This is not to say that an agreement resulting from union-employer negotiations is automatically exempt from Sherman Act scrutiny simply because the negotiations involve a compulsory subject of bargaining, regardless

Page 381 U. S. 665

of the subject or the form and content of the agreement. Unquestionably, the Board's demarcation of the bounds of the duty to bargain has great relevance to any consideration of the sweep of labor's antitrust immunity, for we are concerned here with harmonizing the Sherman Act with the national policy expressed in the National Labor Relations Act of promoting "the peaceful settlement of industrial disputes by subjecting labor-management controversies to the mediatory influence of negotiation," Fibreboard Paper Prods. Corp. v. Labor Board,379 U. S. 203, 379 U. S. 211. But there are limits to what a union or an employer may offer or extract in the name of wages, and because they must bargain does not mean that the agreement reached may disregard other laws. Teamsters v. Oliver,358 U. S. 283, 358 U. S. 296; Carpenters v. United States,330 U. S. 395, 330 U. S. 399-400.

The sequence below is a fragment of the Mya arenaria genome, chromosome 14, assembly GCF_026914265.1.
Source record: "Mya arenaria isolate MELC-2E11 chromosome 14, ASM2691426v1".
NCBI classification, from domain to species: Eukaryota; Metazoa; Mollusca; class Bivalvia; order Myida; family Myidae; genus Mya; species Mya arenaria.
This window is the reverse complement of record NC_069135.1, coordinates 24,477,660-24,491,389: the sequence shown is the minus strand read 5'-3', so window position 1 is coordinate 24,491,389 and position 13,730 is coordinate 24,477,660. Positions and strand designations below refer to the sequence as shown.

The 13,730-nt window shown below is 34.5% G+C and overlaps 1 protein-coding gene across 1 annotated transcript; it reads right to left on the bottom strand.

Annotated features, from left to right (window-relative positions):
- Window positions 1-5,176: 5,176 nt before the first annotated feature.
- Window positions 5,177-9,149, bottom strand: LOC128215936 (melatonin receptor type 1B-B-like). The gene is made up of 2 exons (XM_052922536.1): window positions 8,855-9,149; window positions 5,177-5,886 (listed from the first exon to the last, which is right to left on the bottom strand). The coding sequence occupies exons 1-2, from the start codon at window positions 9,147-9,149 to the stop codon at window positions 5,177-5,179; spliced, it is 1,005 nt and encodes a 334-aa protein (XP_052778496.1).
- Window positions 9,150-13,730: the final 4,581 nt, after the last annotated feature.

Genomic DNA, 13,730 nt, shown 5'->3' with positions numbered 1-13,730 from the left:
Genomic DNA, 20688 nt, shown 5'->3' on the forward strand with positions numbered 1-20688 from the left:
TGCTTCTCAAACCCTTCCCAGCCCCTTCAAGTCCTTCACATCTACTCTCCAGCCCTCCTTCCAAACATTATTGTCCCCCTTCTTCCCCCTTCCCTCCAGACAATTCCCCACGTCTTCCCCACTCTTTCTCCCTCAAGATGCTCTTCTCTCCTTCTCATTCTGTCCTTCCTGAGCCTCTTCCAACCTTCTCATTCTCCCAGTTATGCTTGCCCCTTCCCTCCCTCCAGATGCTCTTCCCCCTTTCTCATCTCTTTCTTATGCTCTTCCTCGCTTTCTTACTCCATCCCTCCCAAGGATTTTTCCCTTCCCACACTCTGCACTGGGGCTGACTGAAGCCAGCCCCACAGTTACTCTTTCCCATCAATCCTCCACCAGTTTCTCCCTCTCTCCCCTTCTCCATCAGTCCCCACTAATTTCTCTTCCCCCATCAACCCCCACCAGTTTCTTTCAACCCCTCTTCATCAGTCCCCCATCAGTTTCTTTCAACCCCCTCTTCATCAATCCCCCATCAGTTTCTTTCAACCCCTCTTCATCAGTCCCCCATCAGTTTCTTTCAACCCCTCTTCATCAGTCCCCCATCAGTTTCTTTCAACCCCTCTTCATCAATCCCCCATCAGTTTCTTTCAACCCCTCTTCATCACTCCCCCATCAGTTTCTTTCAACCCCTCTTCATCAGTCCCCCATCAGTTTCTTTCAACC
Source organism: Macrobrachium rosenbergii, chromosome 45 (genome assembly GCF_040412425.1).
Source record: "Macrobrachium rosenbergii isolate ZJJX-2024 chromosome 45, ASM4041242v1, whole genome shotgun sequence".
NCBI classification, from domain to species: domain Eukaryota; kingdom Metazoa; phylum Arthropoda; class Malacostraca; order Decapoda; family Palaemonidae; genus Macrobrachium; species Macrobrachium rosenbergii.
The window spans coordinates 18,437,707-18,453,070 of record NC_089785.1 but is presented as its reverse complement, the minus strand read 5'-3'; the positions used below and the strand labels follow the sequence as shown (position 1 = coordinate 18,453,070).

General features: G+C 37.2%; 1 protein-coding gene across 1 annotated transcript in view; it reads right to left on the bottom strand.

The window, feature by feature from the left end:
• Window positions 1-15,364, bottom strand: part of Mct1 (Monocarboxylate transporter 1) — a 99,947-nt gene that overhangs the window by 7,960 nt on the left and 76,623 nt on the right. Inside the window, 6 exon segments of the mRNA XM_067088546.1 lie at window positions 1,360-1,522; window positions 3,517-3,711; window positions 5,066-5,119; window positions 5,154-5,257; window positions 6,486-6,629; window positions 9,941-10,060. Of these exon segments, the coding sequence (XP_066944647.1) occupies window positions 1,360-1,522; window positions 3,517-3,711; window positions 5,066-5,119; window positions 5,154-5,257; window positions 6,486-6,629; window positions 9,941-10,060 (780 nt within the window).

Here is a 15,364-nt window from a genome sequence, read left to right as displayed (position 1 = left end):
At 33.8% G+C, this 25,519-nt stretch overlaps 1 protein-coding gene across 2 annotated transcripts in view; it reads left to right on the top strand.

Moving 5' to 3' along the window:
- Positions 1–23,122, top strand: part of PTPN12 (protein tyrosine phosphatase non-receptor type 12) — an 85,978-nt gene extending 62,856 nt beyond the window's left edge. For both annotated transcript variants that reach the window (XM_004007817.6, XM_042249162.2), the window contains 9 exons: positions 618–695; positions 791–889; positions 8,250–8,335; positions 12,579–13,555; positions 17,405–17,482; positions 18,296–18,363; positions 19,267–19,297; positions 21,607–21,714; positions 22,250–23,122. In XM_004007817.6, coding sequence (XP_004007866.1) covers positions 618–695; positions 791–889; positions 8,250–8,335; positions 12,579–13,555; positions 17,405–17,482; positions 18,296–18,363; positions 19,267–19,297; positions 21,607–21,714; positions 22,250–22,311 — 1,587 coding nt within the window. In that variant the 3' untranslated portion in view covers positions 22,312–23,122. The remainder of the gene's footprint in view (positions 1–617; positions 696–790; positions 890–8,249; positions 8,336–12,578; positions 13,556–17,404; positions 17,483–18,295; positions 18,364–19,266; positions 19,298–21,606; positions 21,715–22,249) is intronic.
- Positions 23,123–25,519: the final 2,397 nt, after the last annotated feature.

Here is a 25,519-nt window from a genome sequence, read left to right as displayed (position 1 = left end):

We have said that a union may make wage agreements with a multiemployer bargaining unit and may, in pursuance of its own union interests, seek to obtain the same terms from other employers. No case under the antitrust laws could be made out on evidence limited to such union behavior. [Footnote 2] But we think a union forfeits its exemption from the antitrust laws when it is clearly shown that it has agreed with one set of employers to impose a certain wage scale on other bargaining units. One group of employers may not conspire to eliminate competitors from

Page 381 U. S. 666

the industry and the union is liable with the employers if it becomes a party to the conspiracy. This is true even though the union's part in the scheme is an undertaking to secure the same wages, hours or other conditions of employment from the remaining employers in the industry.

We do not find anything in the national labor policy that conflicts with this conclusion. This Court has recognized that a legitimate aim of any national labor organization is to obtain uniformity of labor standards, and that a consequence of such union activity may be to eliminate competition based on differences in such standards. Apex Hosiery Co. v. Leader,310 U. S. 469, 310 U. S. 503. But there is nothing in the labor policy indicating that the union and the employers in one bargaining unit are free to bargain about the wages, hours and working conditions of other bargaining units or to attempt to settle these matters for the entire industry. On the contrary, the duty to bargain unit by unit leads to a quite different conclusion. The union's obligation to its members would seem best served if the union retained the ability to respond to each bargaining situation as the individual circumstances might warrant, without being strait-jacketed by some prior agreement with the favored employers.